When you’re not fighting, you’ll usually be wandering around trying to solve the seemingly inane puzzles the game tosses up to block your path, which frequently involve elaborate fetch quests (that force you into the paths of monsters) or hidden messages (often inscribed on the walls and visible only with a UV flashlight) for the combinations to locks. Some of these are actually fun and rewarding, like one in which you have to set off stage effects in the right order for a ghostly school play (which then rapidly transforms the auditorium into a dark, rainy forest). Too often, though, you’ll waste a lot of time scouring your immediate area for crucial hidden messages, items or hard-to-see doorways, which can really throw off the game’s pacing.
So, OK, that’s not the best start. Things get a lot more interesting once you reach Silent Hill proper, though. While this version of the town is filled with just as many sudden drop-offs, barriers and monsters as previous incarnations, it’s a quasi-open world filled with unique side-quests. These aren’t openly advertised; instead, you’re simply free to wander into any house, apartment or storefront that isn’t boarded up.
Once in there, you’ll find things that range from simple combination locks and uncomplicated puzzles to ghostly mini-narratives that unfold in front of you, if you can just ferret out the right items. Some of the side-quests can be pretty lengthy, involving scavenger hunts for objects scattered across town, and most carry Achievements/Trophies once you finish them, making them worth the effort. They’re also the source of some of the game’s most memorable moments, and – considering how easy it is to get used to the game’s tiny variety of monsters – some of its most terrifying.
It’s tempting to say that the side-quests are the high point of the game, but the central narrative also starts building up steam once you reach Silent Hill, with more interesting (non-optional) objectives, more revelations about the characters, more varied puzzles and more memorable set-pieces, several of which involve Murphy getting chased relentlessly through the twisted, barbed-wire-filled "Otherworld" version of Silent Hill by something that looks like a ball of red light and behaves like a sentient black hole.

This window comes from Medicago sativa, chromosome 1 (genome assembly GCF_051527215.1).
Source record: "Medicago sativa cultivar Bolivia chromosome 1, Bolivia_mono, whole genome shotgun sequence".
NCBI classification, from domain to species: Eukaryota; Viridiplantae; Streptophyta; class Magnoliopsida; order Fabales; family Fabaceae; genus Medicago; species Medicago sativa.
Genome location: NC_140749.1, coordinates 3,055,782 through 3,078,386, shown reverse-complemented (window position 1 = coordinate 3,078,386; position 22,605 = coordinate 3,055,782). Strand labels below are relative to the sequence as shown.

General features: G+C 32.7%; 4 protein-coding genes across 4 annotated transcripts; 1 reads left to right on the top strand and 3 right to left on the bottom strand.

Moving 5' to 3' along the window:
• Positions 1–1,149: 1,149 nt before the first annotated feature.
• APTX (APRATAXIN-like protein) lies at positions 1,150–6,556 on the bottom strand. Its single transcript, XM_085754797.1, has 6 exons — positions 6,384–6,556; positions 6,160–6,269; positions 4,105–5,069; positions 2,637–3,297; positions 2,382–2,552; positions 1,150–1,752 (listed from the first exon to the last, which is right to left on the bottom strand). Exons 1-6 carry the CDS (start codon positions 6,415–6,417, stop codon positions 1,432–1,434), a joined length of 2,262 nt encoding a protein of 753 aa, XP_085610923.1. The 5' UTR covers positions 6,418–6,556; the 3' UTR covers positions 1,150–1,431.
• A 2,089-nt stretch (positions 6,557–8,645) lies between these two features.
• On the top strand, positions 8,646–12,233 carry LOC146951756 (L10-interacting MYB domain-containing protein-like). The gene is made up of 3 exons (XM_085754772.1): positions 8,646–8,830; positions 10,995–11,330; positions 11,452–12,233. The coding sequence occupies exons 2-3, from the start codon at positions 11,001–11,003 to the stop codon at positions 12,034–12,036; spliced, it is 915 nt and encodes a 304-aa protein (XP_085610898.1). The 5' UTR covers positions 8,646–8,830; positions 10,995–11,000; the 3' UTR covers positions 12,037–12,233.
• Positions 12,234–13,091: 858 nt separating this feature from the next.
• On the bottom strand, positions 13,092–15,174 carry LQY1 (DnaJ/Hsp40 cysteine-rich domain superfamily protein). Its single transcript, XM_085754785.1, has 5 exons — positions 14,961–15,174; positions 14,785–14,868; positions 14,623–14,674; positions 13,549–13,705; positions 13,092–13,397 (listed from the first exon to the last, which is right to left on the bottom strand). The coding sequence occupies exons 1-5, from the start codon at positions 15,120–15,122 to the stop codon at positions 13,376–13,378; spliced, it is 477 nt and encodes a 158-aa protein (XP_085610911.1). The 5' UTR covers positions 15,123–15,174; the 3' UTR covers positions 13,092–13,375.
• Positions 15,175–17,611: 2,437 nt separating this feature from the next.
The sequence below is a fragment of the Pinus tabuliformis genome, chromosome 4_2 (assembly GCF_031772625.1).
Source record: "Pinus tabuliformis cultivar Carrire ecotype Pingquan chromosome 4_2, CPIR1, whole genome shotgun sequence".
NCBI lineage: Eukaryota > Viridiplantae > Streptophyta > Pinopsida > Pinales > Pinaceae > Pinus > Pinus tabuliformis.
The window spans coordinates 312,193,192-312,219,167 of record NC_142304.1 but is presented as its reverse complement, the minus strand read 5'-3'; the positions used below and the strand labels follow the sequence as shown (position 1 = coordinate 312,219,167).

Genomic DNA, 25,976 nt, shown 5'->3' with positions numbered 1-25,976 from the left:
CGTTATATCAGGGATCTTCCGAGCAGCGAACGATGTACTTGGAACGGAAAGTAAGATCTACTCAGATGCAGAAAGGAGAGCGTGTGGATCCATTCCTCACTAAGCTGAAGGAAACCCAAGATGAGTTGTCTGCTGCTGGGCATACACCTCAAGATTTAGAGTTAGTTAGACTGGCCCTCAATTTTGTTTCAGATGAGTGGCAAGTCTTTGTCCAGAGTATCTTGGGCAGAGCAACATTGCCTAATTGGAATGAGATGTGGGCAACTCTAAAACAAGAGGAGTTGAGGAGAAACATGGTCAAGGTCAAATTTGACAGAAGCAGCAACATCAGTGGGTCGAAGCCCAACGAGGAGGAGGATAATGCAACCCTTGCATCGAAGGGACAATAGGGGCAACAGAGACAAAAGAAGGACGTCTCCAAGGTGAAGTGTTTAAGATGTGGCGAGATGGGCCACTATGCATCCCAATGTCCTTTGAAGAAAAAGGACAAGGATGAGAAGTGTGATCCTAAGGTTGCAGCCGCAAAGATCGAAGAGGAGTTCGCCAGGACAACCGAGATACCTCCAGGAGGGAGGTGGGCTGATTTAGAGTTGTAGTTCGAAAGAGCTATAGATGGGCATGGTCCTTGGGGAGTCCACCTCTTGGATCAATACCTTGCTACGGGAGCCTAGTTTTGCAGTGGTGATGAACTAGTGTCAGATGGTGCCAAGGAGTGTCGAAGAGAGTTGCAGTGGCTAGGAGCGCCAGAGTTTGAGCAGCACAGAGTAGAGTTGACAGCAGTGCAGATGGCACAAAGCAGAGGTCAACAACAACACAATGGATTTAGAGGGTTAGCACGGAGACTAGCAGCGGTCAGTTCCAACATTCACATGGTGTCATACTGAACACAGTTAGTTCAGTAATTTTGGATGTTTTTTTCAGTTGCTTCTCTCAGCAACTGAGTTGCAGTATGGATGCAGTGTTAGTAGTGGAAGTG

The game makes decent use of 3D (for those who have the capability), using it to add considerably to the impressiveness of its bigger set-pieces. It’s also not afraid to bust out occasional, unexpected camera and lighting tricks that – while rare – can make for wonderfully effective scares. Also effective? The portions where you’re shoved into complete darkness, with monsters lurking around you and your field of view limited to whatever small area your flashlight or lighter can illuminate.
As much as Downpour managed to win us over in its later acts, we should point out that our play-through was buggy, with significant stuttering and lag whenever the game auto-saves. It's a nuisance more than anything else, but it's still infuriating when it happens.
In spite of its flaws, Silent Hill: Downpour does manage to be smart and imaginative in bursts, although again, most of those bursts are reserved for later in the story. Even so, exploring Silent Hill to find creepy new places to break into can be surprisingly addictive, and it's worth noting that Downpour is surprisingly long by the standards of modern games; our play-through took about 14 hours, and we only completed a few of the side-quests. The actual gameplay leaves a lot to be desired, but as recent Silent Hills go, this is one of the better ones.